Lack of evidence for the role of human adenovirus-36 in obesity in a European cohort.
Obesity (Silver Spring, Md.) 2009 ; 19: 220-1.
Goossens VJ, deJager SA, Grauls GE, Gielen M, Vlietinck RF, Derom CA, Loos RJ, Rensen SS, Buurman WA, Greve JW, van Baak MA, Wolffs PF, Bruggeman CA, and Hoebe CJ
DOI : 10.1038/oby.2009.452
PubMed ID : 20010727
PMCID : 0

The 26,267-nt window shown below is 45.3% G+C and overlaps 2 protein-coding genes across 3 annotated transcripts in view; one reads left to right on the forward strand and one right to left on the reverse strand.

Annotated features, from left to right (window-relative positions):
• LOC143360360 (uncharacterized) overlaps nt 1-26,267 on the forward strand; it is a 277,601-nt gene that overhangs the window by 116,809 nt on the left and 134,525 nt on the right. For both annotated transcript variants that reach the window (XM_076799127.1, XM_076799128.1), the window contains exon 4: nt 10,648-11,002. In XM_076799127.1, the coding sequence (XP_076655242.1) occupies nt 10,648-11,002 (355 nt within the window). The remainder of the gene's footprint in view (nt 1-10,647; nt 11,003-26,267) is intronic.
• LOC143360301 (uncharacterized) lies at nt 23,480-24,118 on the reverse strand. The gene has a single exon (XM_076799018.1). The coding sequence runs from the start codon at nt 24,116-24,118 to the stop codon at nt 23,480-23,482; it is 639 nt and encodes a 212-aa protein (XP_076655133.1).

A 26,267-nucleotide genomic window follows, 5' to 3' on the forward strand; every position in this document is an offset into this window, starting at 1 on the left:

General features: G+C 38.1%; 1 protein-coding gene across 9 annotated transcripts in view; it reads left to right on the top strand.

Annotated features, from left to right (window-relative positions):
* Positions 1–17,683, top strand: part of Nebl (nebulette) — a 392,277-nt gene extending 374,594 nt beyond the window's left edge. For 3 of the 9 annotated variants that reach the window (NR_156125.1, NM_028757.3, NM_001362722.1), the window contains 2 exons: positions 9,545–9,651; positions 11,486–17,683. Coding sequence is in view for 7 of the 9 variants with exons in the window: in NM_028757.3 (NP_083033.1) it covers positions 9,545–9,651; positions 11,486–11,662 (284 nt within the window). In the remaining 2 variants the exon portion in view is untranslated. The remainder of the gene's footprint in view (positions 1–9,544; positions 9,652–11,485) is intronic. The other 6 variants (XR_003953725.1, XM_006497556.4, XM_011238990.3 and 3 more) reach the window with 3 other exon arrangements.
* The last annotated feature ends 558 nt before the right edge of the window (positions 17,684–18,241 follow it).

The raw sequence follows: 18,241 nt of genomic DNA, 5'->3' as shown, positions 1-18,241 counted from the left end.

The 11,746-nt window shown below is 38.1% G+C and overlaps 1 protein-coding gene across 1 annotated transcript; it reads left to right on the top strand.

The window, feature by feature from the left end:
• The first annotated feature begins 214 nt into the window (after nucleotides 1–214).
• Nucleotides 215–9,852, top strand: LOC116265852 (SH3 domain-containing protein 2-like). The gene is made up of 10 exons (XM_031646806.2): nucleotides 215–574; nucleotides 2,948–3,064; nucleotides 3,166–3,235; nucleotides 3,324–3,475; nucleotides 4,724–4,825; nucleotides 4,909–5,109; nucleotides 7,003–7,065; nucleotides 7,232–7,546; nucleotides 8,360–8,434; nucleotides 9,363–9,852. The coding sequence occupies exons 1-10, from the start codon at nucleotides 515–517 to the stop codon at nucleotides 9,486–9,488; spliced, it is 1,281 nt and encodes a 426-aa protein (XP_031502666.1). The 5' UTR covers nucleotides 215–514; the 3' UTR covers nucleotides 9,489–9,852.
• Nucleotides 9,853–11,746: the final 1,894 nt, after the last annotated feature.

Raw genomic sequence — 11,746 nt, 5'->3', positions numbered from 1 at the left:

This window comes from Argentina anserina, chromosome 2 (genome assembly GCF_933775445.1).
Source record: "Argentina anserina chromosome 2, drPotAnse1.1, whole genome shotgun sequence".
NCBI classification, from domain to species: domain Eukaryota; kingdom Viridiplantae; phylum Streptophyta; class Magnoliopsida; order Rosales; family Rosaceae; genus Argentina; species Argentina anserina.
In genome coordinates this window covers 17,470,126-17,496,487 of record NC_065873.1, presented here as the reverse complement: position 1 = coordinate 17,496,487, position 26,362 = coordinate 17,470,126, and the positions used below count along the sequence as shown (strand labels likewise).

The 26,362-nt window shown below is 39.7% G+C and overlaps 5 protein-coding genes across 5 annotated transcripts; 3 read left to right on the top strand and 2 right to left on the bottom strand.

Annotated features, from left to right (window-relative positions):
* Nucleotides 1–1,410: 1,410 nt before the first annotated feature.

Adenovirus infection has been shown to increase adiposity in chickens, mice, and nonhuman primates. Adenovirus type 36 (Ad-36) DNA was detected in adipose tissues in these animal trials. In the United States, Ad-36 significantly correlates with obesity as illustrated by an Ad-36 seroprevalence of 30% in obese individuals and 11% in nonobese individuals. We investigated the possibility of a similar correlation of Ad-36 in Dutch and Belgian persons. In total, 509 serum samples were analyzed for Ad-36 antibodies using a serum neutralization assay. In addition, PCR was used to detect adenoviral DNA in visceral adipose tissue of 31 severely obese surgical patients. Our results indicated an overall Ad-36 seroprevalence of 5.5% increasing with age. BMI of Ad-36 seropositive humans was not significantly different from seronegative humans. No adenoviral DNA could be found using PCR on visceral adipose tissue. In conclusion, this first Ad-36 study in the Netherlands and in Belgium indicates that Ad-36 does not play a role as a direct cause of BMI increase and obesity in humans in Western Europe.